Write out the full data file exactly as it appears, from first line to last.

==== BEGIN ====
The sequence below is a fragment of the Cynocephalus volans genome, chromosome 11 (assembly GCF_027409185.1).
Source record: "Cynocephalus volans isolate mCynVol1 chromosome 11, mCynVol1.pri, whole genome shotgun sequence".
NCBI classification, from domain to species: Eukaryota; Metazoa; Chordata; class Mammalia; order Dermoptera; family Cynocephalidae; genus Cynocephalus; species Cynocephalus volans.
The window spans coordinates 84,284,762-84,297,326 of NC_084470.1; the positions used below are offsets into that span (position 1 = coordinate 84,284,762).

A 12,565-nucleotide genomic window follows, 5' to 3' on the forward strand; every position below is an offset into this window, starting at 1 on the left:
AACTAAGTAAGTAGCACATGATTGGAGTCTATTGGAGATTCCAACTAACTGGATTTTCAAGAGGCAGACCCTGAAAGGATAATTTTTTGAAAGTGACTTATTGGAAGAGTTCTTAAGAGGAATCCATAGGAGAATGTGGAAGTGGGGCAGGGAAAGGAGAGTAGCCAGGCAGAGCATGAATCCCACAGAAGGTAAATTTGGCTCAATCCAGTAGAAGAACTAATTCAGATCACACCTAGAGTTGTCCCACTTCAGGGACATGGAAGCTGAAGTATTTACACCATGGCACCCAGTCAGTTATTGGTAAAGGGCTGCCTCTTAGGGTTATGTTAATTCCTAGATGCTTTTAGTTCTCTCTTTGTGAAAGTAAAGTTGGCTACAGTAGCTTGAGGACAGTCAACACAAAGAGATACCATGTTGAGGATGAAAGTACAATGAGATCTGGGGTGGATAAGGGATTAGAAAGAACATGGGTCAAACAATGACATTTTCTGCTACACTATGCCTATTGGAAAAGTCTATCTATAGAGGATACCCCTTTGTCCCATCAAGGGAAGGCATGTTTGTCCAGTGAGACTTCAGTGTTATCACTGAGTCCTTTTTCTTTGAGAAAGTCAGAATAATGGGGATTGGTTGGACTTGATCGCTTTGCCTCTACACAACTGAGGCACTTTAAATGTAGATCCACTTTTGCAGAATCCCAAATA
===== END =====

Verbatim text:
The sequence below is a fragment of the Cynocephalus volans genome, chromosome 11 (assembly GCF_027409185.1).
Source record: "Cynocephalus volans isolate mCynVol1 chromosome 11, mCynVol1.pri, whole genome shotgun sequence".
NCBI classification, from domain to species: Eukaryota; Metazoa; Chordata; class Mammalia; order Dermoptera; family Cynocephalidae; genus Cynocephalus; species Cynocephalus volans.
The window spans coordinates 84,284,762-84,297,326 of NC_084470.1; the positions used below are offsets into that span (position 1 = coordinate 84,284,762).

A 12,565-nucleotide genomic window follows, 5' to 3' on the forward strand; every position below is an offset into this window, starting at 1 on the left:
AACTAAGTAAGTAGCACATGATTGGAGTCTATTGGAGATTCCAACTAACTGGATTTTCAAGAGGCAGACCCTGAAAGGATAATTTTTTGAAAGTGACTTATTGGAAGAGTTCTTAAGAGGAATCCATAGGAGAATGTGGAAGTGGGGCAGGGAAAGGAGAGTAGCCAGGCAGAGCATGAATCCCACAGAAGGTAAATTTGGCTCAATCCAGTAGAAGAACTAATTCAGATCACACCTAGAGTTGTCCCACTTCAGGGACATGGAAGCTGAAGTATTTACACCATGGCACCCAGTCAGTTATTGGTAAAGGGCTGCCTCTTAGGGTTATGTTAATTCCTAGATGCTTTTAGTTCTCTCTTTGTGAAAGTAAAGTTGGCTACAGTAGCTTGAGGACAGTCAACACAAAGAGATACCATGTTGAGGATGAAAGTACAATGAGATCTGGGGTGGATAAGGGATTAGAAAGAACATGGGTCAAACAATGACATTTTCTGCTACACTATGCCTATTGGAAAAGTCTATCTATAGAGGATACCCCTTTGTCCCATCAAGGGAAGGCATGTTTGTCCAGTGAGACTTCAGTGTTATCACTGAGTCCTTTTTCTTTGAGAAAGTCAGAATAATGGGGATTGGTTGGACTTGATCGCTTTGCCTCTACACAACTGAGGCACTTTAAATGTAGATCCACTTTTGCAGAATCCCAAATA